4. Destruction – If you intend to borrow something and an unforeseen event destroys the item, one lacks mens rea for larceny.

5. MPC – Requires the deprivation be permanent, so borrowing is not convictable.

6. Exception: MODERN statutes may criminalize borrowing in certain cases

i. However, there are modern statutes that criminalize borrowing in certain cases – such as joy riding cars or borrowing shopping carts. If an [umbrella] happens to fall under one of these statutes, which it likely does not, then [X] may be guilty.

ii. Examples: Joy riding, shopping carts

iv. Intent to Pay for It [at the time of acquisition]

1. Larceny of Fungible Goods – substitution is allowed if items are for sale and owner would have consented.

2. Reasoning:

i. If one intends to pay for something that they take and…

ii. ….carry away they lack requisite intent for larceny.

3. Fungible Requirement – Goods that merchants have offered for sale is gold standard.

4. BYOB Hypo: At BYOB party, Q ran out of beers, opens frig and takes a beer, but leaves a 2$. Some courts would find that petty larceny, others would say no intent to deprive permanently.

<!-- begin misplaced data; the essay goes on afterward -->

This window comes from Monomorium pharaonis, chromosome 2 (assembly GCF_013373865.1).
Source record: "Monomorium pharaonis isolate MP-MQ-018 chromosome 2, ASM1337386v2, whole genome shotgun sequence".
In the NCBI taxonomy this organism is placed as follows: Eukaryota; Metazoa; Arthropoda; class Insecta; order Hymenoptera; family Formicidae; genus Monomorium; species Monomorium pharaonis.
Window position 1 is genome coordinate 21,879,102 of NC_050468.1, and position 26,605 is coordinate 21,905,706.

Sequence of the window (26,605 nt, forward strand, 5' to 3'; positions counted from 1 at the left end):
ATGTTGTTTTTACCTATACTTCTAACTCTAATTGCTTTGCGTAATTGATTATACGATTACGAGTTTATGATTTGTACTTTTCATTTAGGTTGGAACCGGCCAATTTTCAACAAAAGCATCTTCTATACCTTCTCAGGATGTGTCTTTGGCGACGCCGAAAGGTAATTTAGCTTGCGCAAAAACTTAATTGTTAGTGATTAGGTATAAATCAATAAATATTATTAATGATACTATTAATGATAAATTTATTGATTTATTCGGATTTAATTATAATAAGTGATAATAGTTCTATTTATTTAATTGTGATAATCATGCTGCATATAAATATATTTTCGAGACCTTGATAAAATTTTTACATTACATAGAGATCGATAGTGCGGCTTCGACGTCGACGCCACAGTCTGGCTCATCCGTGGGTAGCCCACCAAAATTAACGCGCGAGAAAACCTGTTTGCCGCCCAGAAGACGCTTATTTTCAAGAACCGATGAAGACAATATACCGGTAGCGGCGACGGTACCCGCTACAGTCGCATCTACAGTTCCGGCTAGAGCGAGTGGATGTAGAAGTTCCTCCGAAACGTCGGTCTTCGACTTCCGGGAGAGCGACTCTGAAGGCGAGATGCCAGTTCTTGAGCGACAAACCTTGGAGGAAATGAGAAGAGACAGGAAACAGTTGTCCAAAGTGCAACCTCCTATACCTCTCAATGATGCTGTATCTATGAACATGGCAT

5. MPC – Intent to Pay

i. Requirements:

1. Took property exposed for sale

2. Intending to purchase the and pay for it promptly

3. -or – reasonably believing the owner, if present would have consented

2. MPC

a. Took the item with the intent [purpose to or knowingly] to deprive permanently

i. Negate by

1. Mistake

i. So reckless, negligent, or reasonable mistake excuses

2. Intent to Pay

i. Requirements:

1. Took property exposed for sale

2. Intending to purchase the and pay for it promptly

3. -or – reasonably believing the owner, if present would have consented

3. Continuous Taking Fiction

a. If one forms the requisite intent after acquisition, mens rea element is fulfilled.

i. Keeping borrowed property – If you want to borrow something, but then decided to deprive the owner permanently – larceny.

ii. The moment the intent requirement is met, it is enough for larceny.

1. So if you commit larceny, but then feel guilty and return it – larceny.

i. Once larceny, had been committed you cannot change your mind.